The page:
Did you know that not all breast cancer is the same? Breast cancer is of course cells from the breast which have become abnormal and behave in an unregulated destructive manner. We can study specific breast cancer cells to determine their particular nature, for example, whether or they have hormone receptors. When we study breast cancer cells for their particular traits what we are really trying to determine is what therapies would be the most effective against that particular breast cancer cell type.
Some tests we do on breast cancer cells are gene tests. A new gene test called Oncotype DX "accurately identifies a group of women whose cancers are so likely to respond to hormone blocking drugs that adding chemo would do little if any good while exposing them to side effects and other health risks”. This test allows certain patients identified by this gene test to skip chemotherapy, and have results which are basically just as good as the corresponding patients who did have to get chemotherapy.
You may have heard that there is increasing support for homebirth in the United Kingdom. The United Kingdom of course has socialized medicine and a completely different medical care and medicolegal infrastructure than the United States. For example, British homebirth midwives are highly trained graduate-level professionals who have trained with Obstetricians in hospitals. They use modern equipment, can prescribed medications, and are constrained to doing homebirth in very close proximity to hospitals with emergency capabilities. More importantly, they are very careful at patient selection. Finally, medical malpractice liability is handled through the National Health Service.
None of this can be said for homebirth professionals in the United States where only a high school degree or GED is required along with an online test, care of home birth clinic patients and an observation of a small number of homebirths by a similarly trained person. These “direct entry” or “lay” midwives in the US are not required to carry liability insurance.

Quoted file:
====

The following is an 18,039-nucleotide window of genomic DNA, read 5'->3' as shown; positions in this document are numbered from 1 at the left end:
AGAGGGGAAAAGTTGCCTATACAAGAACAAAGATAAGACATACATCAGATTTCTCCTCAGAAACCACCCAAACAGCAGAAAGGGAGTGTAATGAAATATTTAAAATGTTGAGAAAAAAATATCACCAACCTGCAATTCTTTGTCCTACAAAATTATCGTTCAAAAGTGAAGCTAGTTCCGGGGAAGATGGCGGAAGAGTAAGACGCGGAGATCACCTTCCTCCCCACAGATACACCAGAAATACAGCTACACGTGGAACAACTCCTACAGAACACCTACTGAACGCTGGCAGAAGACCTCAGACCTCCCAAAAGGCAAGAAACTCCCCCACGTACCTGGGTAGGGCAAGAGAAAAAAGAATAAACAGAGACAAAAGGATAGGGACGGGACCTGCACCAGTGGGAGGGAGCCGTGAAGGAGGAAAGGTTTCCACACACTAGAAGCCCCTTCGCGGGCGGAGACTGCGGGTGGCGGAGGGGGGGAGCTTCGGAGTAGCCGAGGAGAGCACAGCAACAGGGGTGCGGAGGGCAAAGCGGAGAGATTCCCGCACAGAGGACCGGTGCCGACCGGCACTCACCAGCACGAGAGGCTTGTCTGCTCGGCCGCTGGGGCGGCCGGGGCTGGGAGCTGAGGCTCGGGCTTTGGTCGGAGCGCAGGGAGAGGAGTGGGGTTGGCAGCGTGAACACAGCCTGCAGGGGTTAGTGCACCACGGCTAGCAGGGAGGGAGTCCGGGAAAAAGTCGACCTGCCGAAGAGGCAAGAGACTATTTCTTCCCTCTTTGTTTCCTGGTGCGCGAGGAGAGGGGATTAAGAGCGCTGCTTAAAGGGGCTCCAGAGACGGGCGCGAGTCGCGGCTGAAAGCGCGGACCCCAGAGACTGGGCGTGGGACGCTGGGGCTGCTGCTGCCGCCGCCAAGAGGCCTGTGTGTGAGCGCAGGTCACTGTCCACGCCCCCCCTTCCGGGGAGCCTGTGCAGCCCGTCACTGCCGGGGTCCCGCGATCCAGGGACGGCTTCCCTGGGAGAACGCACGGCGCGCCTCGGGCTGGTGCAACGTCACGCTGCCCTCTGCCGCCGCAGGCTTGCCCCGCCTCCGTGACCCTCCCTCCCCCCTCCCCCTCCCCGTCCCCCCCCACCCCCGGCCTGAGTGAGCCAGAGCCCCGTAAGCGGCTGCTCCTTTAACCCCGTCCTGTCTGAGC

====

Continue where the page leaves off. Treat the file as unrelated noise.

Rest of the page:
For many reasons including all of this, the American College of Obstetricians and Gynecologists (ACOG) maintains that the safest place to give birth is the hospital or a birthing center. It is interesting to note that because of medical privacy laws and reporting laws of the state, complications of homebirth are vastly under reported and understudied. Those of us who manage complications from unsuccessful home births are very concerned about these things.
Has anybody noticed that the brouhaha over Planned Parenthood has not prevented the government from continuing to function?
A meta-analysis study out of New Zealand and published in the British medical Journal has once again raised the question of whether or not calcium supplements are useful for strengthening bones. Their study indicates that while supplemental calcium is indeed associated with increases of bone density up to 2%, they conclude this increase was not enough to meaningfully reduce a person's risk of fracture. It is worth noting that in this study they did not actually measure fracture occurrence in the groups over time.